Learning About Our Heritage

I teach at a magnet school.  (if you are unsure about what a magnet is, here is some background) Because of this, my classroom (as is the entire school) is filled with a great deal of diversity.  Many of my students are the sons or daughters of immigrants to the United States.  Some are immigrants themselves.  So when we came upon our unit discussing Heritage, they each had quite a bit to bring to the table. 

During this unit, we did many different projects to get the students thinking about where they came from and their own family roots.   I thought I would take this post to share some of those projects with you.

To begin, we talked about what an immigrant was in general.  The students wrote paragraphs about them after we read several articles on the subject.  Now, this was before Common Core so now I can see that we totally could have tied in the close reading idea and pulled in actual evidence from the articles, instead of the basic retelling of the ideas in their own words that the kids did.  But, eh, these were good for the time :) 

Another little project we did to introduce this unit were our heritage dolls.  The students researched the country they felt most connected to as "where they were from." (some of the students had one parent from, say, Guatemala and another from Mexico.  I asked them to pick just one of those countries for the purposes of this project.)  They researched the traditional dress of the people who lived there and created little dolls representing the dress. I also took a picture of the kids as if they were holding the doll.  The speech bubbles described the dress that they learned from their research. 

To learn a little more about the other students in class, the kids conducted surveys about where people came from.  They each made up their own questions dealing with a person's background.  The questions could have been about preferred language, country of origin, favorite foods, or whatever they thought would have to do with the background of the people in our class.  They then disaggregated the data, finding percentages, fractions, etc...of the data.  Finally, the students used Create-A-Graph and made both a bar graph and circle graph of the information.  (for more info on how I use this in my classroom, see this post)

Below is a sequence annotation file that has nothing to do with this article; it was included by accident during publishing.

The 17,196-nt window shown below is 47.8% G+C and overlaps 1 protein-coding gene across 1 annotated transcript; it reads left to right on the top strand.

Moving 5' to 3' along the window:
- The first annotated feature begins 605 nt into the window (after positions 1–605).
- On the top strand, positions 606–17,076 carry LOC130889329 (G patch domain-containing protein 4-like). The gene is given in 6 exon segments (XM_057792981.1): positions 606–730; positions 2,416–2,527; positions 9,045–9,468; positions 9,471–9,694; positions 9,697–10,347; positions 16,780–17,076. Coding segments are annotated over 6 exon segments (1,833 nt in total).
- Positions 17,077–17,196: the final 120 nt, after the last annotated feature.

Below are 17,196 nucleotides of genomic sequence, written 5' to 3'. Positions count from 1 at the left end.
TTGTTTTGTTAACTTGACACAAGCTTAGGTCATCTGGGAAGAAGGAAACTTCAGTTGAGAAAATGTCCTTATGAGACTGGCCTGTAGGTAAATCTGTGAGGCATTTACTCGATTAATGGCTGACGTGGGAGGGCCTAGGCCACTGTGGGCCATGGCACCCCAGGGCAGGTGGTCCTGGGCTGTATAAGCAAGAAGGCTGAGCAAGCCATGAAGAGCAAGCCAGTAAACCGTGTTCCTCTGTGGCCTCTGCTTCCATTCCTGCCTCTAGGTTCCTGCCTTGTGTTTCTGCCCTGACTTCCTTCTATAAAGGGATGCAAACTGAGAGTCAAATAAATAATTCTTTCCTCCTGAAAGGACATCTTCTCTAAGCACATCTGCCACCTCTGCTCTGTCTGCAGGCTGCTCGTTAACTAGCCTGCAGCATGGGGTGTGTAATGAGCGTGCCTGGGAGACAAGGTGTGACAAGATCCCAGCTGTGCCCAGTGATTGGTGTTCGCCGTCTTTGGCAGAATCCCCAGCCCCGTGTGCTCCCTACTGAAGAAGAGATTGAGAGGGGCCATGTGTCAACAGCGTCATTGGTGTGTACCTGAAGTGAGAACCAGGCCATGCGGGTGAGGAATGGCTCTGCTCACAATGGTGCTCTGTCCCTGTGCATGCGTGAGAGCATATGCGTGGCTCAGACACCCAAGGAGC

There was a major at home project that they students did involving their family over the course of this unit as well.  First, they choose one family member who actually immigrated to the United States and interviewed him/her.  Every one of my students had a direct relative that they could interview, however if no one was available, I did allow them to speak to a neighbor or teacher or friend who was an immigrant for the purposes of this project.  Next, they chose a country they felt most connected to a "where they were from" (could be the same as the one with the doll or the other country.)  They then wrote a research report following all of the conventions of a traditional research report.  Finally, the students created a "float" representing that country that was researched.  We then had a "float parade" where the entire school came out as we paraded down the hallway with the floats!  The kids had a blast with that one!!  You can get the entire project here.

Those are just a few of the many projects and lesson we did during this unit.  Have you ever done a unit on the students' heritage?  What are some things you have done?


  1. What an amazing project! This is such a great way to have students learn to research, too. I'm sure your students loved creating the floats. They look fantastic :)

  2. I wish I could but we don't cover this in our curriculum! I love everything you did for this, however, and would do the same in a heartbeat if I ever had the chance. I can imagine how much the kids must love this :)

    We are starting your Native American Tribes project and the kids are SO excited. It was a huge hit last year and I know it will be again. Thanks Steph!!

  3. Thanks ladies! It really was a fun unit. Luckily, both my language arts and ELD unit were in the heritage theme, so I was able to really run with it.

  4. Awesome project! Somehow I never saw this post until now! I LOVE having kids research their heritage. We do a project similar to this during December before Christmas. We are usually just starting our Exploration unit and it is a nice place to take a quick break and focus on all the countries/continents represented in our classroom. You can see what we do in this post: http://theartoflearning-bermingham.blogspot.com/2014/01/a-holiday-project-american-family.html

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